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Thai Condiments (part 1)

In some countries, customers are required to enjoy their food as the way as it is cooked; however, in Thailand it is freely to add anything in your dish as much as you want.

For Thais, the condiments which can be seen in restaurants and food stands are as much as important to the food, especially for noodle dish. The four common condiments for noodle dish are sugar(1), fish sauce, chili vinegar and ground dried chili pepper(2).

Sugar Ground Dried Chili Pepper
1) Sugar 2) Ground Dried Chili Pepper
Sliced Chili Vinegar Pounded Chili Vinegar
3) Sliced Chili Vinegar 4) Pounded Chili Vinegar

Chili vinegar will be seen widely as sliced(3) or pounded(4) Thai dragon chili marinated in vinegar, although only wonton soup will be added by sliced chili vinegar. Not only dragon chili will be marinated in vinegar, some people prefer to put sliced/pounded garlic or Thai chili (Bird’s Eye Chili) in vinegar together with dragon chili to bring out the flavor.

Moreover, in a condiment caddy you will sometimes see grounded peanut which is used for Tom Yum noodle (spicy and sour noodle) and Pad Thai noodle.

Another common condiment which will be seen a lot on every table also in a house is Thai fresh chili in fish sauce (Phrik Naam Plaa(5)). This is popular relish on Thai table. Thais like to add the relish in many dishes. With some chopped garlic and some lime juice, Prik Naam Plaa Manaau(6) is a great relish for a dish like fried fish.

Thai Chili in Fish Sauce
5) Thai Chili in Fish Sauce (พริกน้ำปลา)

Thai Chili in Fish Sauce and Lime Juice
6) Thai Chili in Fish Sauce and Lime Juice (พริกน้ำปลามะนาว)

The eating habit of Thai people by adding too much condiment might be strange to foreigners, especially adding sugar to noodles. Some people add around 2-3 tablespoon of sugar to their dried wonton so it is turned out to be wonton in syrup.
However, not only Thai food which you will see this habit, ketchup or chili sauce is also important to Thai people when they eat pizza. Therefore, you will not be surprised seeing ketchup on a table in a pizza restaurant outside Thailand because Thai customers bring it themselves.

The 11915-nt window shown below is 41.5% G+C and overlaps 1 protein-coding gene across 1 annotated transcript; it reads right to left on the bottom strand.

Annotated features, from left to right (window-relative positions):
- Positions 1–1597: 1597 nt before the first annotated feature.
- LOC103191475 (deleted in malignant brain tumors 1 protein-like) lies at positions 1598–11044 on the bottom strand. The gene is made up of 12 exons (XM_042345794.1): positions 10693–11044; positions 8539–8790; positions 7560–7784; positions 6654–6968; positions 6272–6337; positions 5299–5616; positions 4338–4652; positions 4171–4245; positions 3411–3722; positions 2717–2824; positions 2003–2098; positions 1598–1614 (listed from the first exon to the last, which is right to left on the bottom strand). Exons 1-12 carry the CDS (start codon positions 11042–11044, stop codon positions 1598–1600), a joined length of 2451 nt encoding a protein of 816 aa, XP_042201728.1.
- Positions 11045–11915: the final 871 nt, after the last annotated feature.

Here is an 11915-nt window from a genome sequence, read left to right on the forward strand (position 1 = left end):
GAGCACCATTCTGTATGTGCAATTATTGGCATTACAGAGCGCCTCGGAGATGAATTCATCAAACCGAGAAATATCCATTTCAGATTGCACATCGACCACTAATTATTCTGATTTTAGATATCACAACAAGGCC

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  • Filed under: Foods & Drinks
  • It has long been known that there are 44 consonant characters in Thai language. As we studied each consonant and vowel thoroughly, we found that the vowels “ฤ ฤๅ ฦ ฦๅ” which are borrowed from Sanskrit language should be categorized as consonants in Thai language. In the study, we do not place importance on the origin of the characters but on the pronunciation and characteristics.

    The “ฤ” script is pronounced as รึ [rue], ริ [ri], and เรอ [rooe] depending on words. The “ฤๅ” script is pronounced as รือ [ruue]. While the “ฦ” script is pronounced as ลึ [lue] and the “ฦๅ” is pronounced as ลือ [luue]. It is obvious that each script is composed of a consonant and vowel. The consonant sound of “ฤ” and “ฤๅ” is ร [r] while ล [l] is the consonant sound of “ฦ” and “ฦๅ”.

    At this point, some might wonder if it is possible to put them in a new category. The answer might not be yes because if we study more from good Thai dictionaries also the Royal Thai Dictionary, we will see that Thai dictionary is sorted by consonants first and then vowels and the four scripts (ฤ ฤๅ ฦ ฦๅ) are sorted in the consonant category. Consequently, it is clearly to see that the Thai dictionary considers the scripts as consonants. Please see the chart below.

    ฤๅ ฦๅ

    Moreover, when we take a close look at the four consonant characteristics, we have found that the “ฤ” and “ฤๅ” are similar to “ถ” while “ฦ” and “ฦๅ” are similar to “ภ”. This is another reason why these four scripts are better categorized as consonants.

    Some might think that the “ๅ” of “ฤๅ” and “ฦๅ” can act as a vowel and its characteristic is also similar to “า”. Therefore “ฤ” and “ฤๅ” can be considered as one script (ฤ) as well as “ฦ” and “ฦๅ”. This is a good analysis and it works well on “ฦ” [lue] turning to be “ฦๅ” [luue]. However, it does not work well on the “ฤ” because the “ฤ” script has three vowels in itself. Turning the “ฤ” to “ฤๅ” by adding “ๅ”, the “ฤๅ” script will be able to pronounce as รื [luuue], รีว [liuue] and เรอว [roouue] while the [iuue] and [oouue] sounds do not exist in Thai language. In addition, all vocabularies starting with “ฤๅ” are pronounced as รื [luuue] only.

    To sum up, it is better to restate that there are 48 consonant scripts in Thai language which will help organize the language system and also help foreigners learning Thai easier. For details of the consonant chart, please click here.

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  • Filed under: Thai language